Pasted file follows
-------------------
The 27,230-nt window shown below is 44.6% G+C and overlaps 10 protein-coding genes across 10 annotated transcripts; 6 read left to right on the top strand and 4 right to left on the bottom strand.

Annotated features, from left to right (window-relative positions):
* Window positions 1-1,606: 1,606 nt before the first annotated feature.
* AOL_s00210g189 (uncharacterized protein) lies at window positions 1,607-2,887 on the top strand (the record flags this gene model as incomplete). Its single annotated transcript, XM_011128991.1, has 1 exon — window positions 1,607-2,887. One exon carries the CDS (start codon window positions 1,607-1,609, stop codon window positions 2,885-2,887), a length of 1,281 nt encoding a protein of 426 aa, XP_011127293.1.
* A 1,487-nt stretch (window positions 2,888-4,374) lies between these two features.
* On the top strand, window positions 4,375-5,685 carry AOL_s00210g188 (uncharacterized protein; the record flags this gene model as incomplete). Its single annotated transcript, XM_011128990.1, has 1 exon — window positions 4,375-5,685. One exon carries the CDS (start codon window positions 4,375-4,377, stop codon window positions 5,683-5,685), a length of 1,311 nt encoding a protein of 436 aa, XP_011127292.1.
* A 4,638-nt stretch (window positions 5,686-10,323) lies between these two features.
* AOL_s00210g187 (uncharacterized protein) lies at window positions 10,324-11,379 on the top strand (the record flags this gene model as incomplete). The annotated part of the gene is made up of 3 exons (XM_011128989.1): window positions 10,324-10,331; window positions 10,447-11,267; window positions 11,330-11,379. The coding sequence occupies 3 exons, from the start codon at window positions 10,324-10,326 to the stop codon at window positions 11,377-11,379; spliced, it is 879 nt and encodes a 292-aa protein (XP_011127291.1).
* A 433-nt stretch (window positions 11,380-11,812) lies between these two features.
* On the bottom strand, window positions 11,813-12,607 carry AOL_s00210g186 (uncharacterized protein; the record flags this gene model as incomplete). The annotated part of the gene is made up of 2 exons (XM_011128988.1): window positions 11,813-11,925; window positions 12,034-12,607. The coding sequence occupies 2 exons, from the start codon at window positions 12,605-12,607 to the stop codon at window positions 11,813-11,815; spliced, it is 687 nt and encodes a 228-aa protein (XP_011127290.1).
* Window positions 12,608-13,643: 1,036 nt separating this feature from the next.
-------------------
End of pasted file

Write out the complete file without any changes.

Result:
The 27,230-nt window shown below is 44.6% G+C and overlaps 10 protein-coding genes across 10 annotated transcripts; 6 read left to right on the top strand and 4 right to left on the bottom strand.

Annotated features, from left to right (window-relative positions):
* Window positions 1-1,606: 1,606 nt before the first annotated feature.
* AOL_s00210g189 (uncharacterized protein) lies at window positions 1,607-2,887 on the top strand (the record flags this gene model as incomplete). Its single annotated transcript, XM_011128991.1, has 1 exon — window positions 1,607-2,887. One exon carries the CDS (start codon window positions 1,607-1,609, stop codon window positions 2,885-2,887), a length of 1,281 nt encoding a protein of 426 aa, XP_011127293.1.
* A 1,487-nt stretch (window positions 2,888-4,374) lies between these two features.
* On the top strand, window positions 4,375-5,685 carry AOL_s00210g188 (uncharacterized protein; the record flags this gene model as incomplete). Its single annotated transcript, XM_011128990.1, has 1 exon — window positions 4,375-5,685. One exon carries the CDS (start codon window positions 4,375-4,377, stop codon window positions 5,683-5,685), a length of 1,311 nt encoding a protein of 436 aa, XP_011127292.1.
* A 4,638-nt stretch (window positions 5,686-10,323) lies between these two features.
* AOL_s00210g187 (uncharacterized protein) lies at window positions 10,324-11,379 on the top strand (the record flags this gene model as incomplete). The annotated part of the gene is made up of 3 exons (XM_011128989.1): window positions 10,324-10,331; window positions 10,447-11,267; window positions 11,330-11,379. The coding sequence occupies 3 exons, from the start codon at window positions 10,324-10,326 to the stop codon at window positions 11,377-11,379; spliced, it is 879 nt and encodes a 292-aa protein (XP_011127291.1).
* A 433-nt stretch (window positions 11,380-11,812) lies between these two features.
* On the bottom strand, window positions 11,813-12,607 carry AOL_s00210g186 (uncharacterized protein; the record flags this gene model as incomplete). The annotated part of the gene is made up of 2 exons (XM_011128988.1): window positions 11,813-11,925; window positions 12,034-12,607. The coding sequence occupies 2 exons, from the start codon at window positions 12,605-12,607 to the stop codon at window positions 11,813-11,815; spliced, it is 687 nt and encodes a 228-aa protein (XP_011127290.1).
* Window positions 12,608-13,643: 1,036 nt separating this feature from the next.